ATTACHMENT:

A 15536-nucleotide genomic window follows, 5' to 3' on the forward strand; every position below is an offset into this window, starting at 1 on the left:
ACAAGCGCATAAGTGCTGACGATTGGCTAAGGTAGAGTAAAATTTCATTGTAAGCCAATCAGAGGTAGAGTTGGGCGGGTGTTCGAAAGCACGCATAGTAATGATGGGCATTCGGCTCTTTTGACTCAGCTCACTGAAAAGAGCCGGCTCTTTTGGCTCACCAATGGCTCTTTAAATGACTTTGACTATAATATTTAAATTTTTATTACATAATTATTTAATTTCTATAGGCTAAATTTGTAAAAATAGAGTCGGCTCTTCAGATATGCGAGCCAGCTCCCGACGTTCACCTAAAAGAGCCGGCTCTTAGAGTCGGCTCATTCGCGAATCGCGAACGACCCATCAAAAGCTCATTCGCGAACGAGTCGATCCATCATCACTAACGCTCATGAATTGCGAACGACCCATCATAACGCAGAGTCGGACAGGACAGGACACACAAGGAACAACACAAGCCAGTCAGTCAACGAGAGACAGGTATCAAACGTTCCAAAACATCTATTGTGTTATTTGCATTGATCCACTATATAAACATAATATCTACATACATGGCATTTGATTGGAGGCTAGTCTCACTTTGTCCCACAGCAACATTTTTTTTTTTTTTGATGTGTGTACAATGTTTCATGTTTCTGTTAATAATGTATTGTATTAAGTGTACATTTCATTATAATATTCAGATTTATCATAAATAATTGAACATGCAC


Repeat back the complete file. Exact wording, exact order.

A 15536-nucleotide genomic window follows, 5' to 3' on the forward strand; every position below is an offset into this window, starting at 1 on the left:
ACAAGCGCATAAGTGCTGACGATTGGCTAAGGTAGAGTAAAATTTCATTGTAAGCCAATCAGAGGTAGAGTTGGGCGGGTGTTCGAAAGCACGCATAGTAATGATGGGCATTCGGCTCTTTTGACTCAGCTCACTGAAAAGAGCCGGCTCTTTTGGCTCACCAATGGCTCTTTAAATGACTTTGACTATAATATTTAAATTTTTATTACATAATTATTTAATTTCTATAGGCTAAATTTGTAAAAATAGAGTCGGCTCTTCAGATATGCGAGCCAGCTCCCGACGTTCACCTAAAAGAGCCGGCTCTTAGAGTCGGCTCATTCGCGAATCGCGAACGACCCATCAAAAGCTCATTCGCGAACGAGTCGATCCATCATCACTAACGCTCATGAATTGCGAACGACCCATCATAACGCAGAGTCGGACAGGACAGGACACACAAGGAACAACACAAGCCAGTCAGTCAACGAGAGACAGGTATCAAACGTTCCAAAACATCTATTGTGTTATTTGCATTGATCCACTATATAAACATAATATCTACATACATGGCATTTGATTGGAGGCTAGTCTCACTTTGTCCCACAGCAACATTTTTTTTTTTTTTGATGTGTGTACAATGTTTCATGTTTCTGTTAATAATGTATTGTATTAAGTGTACATTTCATTATAATATTCAGATTTATCATAAATAATTGAACATGCAC